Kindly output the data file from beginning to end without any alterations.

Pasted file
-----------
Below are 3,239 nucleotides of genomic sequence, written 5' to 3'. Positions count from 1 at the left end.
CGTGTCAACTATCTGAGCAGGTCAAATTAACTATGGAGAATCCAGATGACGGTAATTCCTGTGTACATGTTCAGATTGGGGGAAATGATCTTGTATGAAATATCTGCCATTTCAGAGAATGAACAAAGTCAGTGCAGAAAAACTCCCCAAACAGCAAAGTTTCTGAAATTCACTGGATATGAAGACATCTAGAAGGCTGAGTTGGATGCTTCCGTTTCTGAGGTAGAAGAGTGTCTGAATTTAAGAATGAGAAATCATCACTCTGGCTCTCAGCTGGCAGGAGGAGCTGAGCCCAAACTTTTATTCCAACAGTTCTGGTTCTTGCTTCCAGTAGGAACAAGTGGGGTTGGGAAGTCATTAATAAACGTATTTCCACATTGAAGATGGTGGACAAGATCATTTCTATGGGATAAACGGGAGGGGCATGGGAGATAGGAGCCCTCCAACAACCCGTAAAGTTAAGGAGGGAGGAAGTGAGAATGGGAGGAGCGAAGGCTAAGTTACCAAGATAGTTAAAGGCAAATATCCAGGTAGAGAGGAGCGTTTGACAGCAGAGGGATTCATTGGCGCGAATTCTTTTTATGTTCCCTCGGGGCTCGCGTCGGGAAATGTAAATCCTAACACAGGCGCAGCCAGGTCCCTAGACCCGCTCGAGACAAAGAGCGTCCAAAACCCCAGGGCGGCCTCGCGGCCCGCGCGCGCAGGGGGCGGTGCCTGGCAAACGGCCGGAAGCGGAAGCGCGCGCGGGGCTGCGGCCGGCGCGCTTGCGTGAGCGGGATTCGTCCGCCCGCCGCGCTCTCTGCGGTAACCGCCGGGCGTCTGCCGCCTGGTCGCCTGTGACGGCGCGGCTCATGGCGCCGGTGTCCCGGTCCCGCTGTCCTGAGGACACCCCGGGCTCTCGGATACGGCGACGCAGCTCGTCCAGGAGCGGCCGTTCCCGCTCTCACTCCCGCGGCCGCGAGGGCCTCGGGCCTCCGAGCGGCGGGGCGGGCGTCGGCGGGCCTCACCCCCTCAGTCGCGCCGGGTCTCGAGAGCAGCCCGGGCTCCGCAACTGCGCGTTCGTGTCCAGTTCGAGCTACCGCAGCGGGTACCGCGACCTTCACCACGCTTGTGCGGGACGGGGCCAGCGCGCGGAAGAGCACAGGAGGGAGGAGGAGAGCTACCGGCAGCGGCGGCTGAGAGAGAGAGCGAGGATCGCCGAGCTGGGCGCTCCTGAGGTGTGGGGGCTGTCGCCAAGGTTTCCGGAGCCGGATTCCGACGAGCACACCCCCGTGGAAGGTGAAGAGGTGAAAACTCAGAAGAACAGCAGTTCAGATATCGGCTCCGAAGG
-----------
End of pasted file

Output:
Below are 3,239 nucleotides of genomic sequence, written 5' to 3'. Positions count from 1 at the left end.
CGTGTCAACTATCTGAGCAGGTCAAATTAACTATGGAGAATCCAGATGACGGTAATTCCTGTGTACATGTTCAGATTGGGGGAAATGATCTTGTATGAAATATCTGCCATTTCAGAGAATGAACAAAGTCAGTGCAGAAAAACTCCCCAAACAGCAAAGTTTCTGAAATTCACTGGATATGAAGACATCTAGAAGGCTGAGTTGGATGCTTCCGTTTCTGAGGTAGAAGAGTGTCTGAATTTAAGAATGAGAAATCATCACTCTGGCTCTCAGCTGGCAGGAGGAGCTGAGCCCAAACTTTTATTCCAACAGTTCTGGTTCTTGCTTCCAGTAGGAACAAGTGGGGTTGGGAAGTCATTAATAAACGTATTTCCACATTGAAGATGGTGGACAAGATCATTTCTATGGGATAAACGGGAGGGGCATGGGAGATAGGAGCCCTCCAACAACCCGTAAAGTTAAGGAGGGAGGAAGTGAGAATGGGAGGAGCGAAGGCTAAGTTACCAAGATAGTTAAAGGCAAATATCCAGGTAGAGAGGAGCGTTTGACAGCAGAGGGATTCATTGGCGCGAATTCTTTTTATGTTCCCTCGGGGCTCGCGTCGGGAAATGTAAATCCTAACACAGGCGCAGCCAGGTCCCTAGACCCGCTCGAGACAAAGAGCGTCCAAAACCCCAGGGCGGCCTCGCGGCCCGCGCGCGCAGGGGGCGGTGCCTGGCAAACGGCCGGAAGCGGAAGCGCGCGCGGGGCTGCGGCCGGCGCGCTTGCGTGAGCGGGATTCGTCCGCCCGCCGCGCTCTCTGCGGTAACCGCCGGGCGTCTGCCGCCTGGTCGCCTGTGACGGCGCGGCTCATGGCGCCGGTGTCCCGGTCCCGCTGTCCTGAGGACACCCCGGGCTCTCGGATACGGCGACGCAGCTCGTCCAGGAGCGGCCGTTCCCGCTCTCACTCCCGCGGCCGCGAGGGCCTCGGGCCTCCGAGCGGCGGGGCGGGCGTCGGCGGGCCTCACCCCCTCAGTCGCGCCGGGTCTCGAGAGCAGCCCGGGCTCCGCAACTGCGCGTTCGTGTCCAGTTCGAGCTACCGCAGCGGGTACCGCGACCTTCACCACGCTTGTGCGGGACGGGGCCAGCGCGCGGAAGAGCACAGGAGGGAGGAGGAGAGCTACCGGCAGCGGCGGCTGAGAGAGAGAGCGAGGATCGCCGAGCTGGGCGCTCCTGAGGTGTGGGGGCTGTCGCCAAGGTTTCCGGAGCCGGATTCCGACGAGCACACCCCCGTGGAAGGTGAAGAGGTGAAAACTCAGAAGAACAGCAGTTCAGATATCGGCTCCGAAGG